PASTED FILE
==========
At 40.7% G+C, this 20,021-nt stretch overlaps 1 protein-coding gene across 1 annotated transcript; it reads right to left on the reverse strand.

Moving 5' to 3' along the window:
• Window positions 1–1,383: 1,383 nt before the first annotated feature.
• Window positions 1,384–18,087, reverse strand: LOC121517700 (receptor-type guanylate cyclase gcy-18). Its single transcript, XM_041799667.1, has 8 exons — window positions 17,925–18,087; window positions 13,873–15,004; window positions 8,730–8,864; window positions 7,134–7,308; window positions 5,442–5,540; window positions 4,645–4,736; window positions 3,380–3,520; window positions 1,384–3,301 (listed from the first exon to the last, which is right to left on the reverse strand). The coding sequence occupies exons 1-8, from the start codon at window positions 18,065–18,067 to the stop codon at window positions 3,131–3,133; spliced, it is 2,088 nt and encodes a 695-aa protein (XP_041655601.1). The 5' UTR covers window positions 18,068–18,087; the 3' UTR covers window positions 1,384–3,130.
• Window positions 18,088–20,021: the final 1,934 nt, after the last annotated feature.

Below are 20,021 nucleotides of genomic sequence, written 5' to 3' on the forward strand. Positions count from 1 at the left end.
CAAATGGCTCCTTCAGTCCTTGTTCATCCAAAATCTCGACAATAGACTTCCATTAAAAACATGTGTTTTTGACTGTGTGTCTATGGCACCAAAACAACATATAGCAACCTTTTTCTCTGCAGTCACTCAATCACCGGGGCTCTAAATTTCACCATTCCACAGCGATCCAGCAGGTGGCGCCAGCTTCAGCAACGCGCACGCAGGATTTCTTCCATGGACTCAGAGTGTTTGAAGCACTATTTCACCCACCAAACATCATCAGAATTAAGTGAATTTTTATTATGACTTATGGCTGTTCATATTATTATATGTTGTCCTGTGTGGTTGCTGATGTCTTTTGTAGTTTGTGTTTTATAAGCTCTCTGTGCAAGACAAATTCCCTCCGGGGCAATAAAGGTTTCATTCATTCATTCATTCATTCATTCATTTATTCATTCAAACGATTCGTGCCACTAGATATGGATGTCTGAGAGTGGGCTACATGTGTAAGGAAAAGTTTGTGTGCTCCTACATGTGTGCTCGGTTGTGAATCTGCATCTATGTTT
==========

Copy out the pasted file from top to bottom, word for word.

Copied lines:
At 40.7% G+C, this 20,021-nt stretch overlaps 1 protein-coding gene across 1 annotated transcript; it reads right to left on the reverse strand.

Moving 5' to 3' along the window:
• Window positions 1–1,383: 1,383 nt before the first annotated feature.
• Window positions 1,384–18,087, reverse strand: LOC121517700 (receptor-type guanylate cyclase gcy-18). Its single transcript, XM_041799667.1, has 8 exons — window positions 17,925–18,087; window positions 13,873–15,004; window positions 8,730–8,864; window positions 7,134–7,308; window positions 5,442–5,540; window positions 4,645–4,736; window positions 3,380–3,520; window positions 1,384–3,301 (listed from the first exon to the last, which is right to left on the reverse strand). The coding sequence occupies exons 1-8, from the start codon at window positions 18,065–18,067 to the stop codon at window positions 3,131–3,133; spliced, it is 2,088 nt and encodes a 695-aa protein (XP_041655601.1). The 5' UTR covers window positions 18,068–18,087; the 3' UTR covers window positions 1,384–3,130.
• Window positions 18,088–20,021: the final 1,934 nt, after the last annotated feature.

Below are 20,021 nucleotides of genomic sequence, written 5' to 3' on the forward strand. Positions count from 1 at the left end.
CAAATGGCTCCTTCAGTCCTTGTTCATCCAAAATCTCGACAATAGACTTCCATTAAAAACATGTGTTTTTGACTGTGTGTCTATGGCACCAAAACAACATATAGCAACCTTTTTCTCTGCAGTCACTCAATCACCGGGGCTCTAAATTTCACCATTCCACAGCGATCCAGCAGGTGGCGCCAGCTTCAGCAACGCGCACGCAGGATTTCTTCCATGGACTCAGAGTGTTTGAAGCACTATTTCACCCACCAAACATCATCAGAATTAAGTGAATTTTTATTATGACTTATGGCTGTTCATATTATTATATGTTGTCCTGTGTGGTTGCTGATGTCTTTTGTAGTTTGTGTTTTATAAGCTCTCTGTGCAAGACAAATTCCCTCCGGGGCAATAAAGGTTTCATTCATTCATTCATTCATTCATTCATTTATTCATTCAAACGATTCGTGCCACTAGATATGGATGTCTGAGAGTGGGCTACATGTGTAAGGAAAAGTTTGTGTGCTCCTACATGTGTGCTCGGTTGTGAATCTGCATCTATGTTT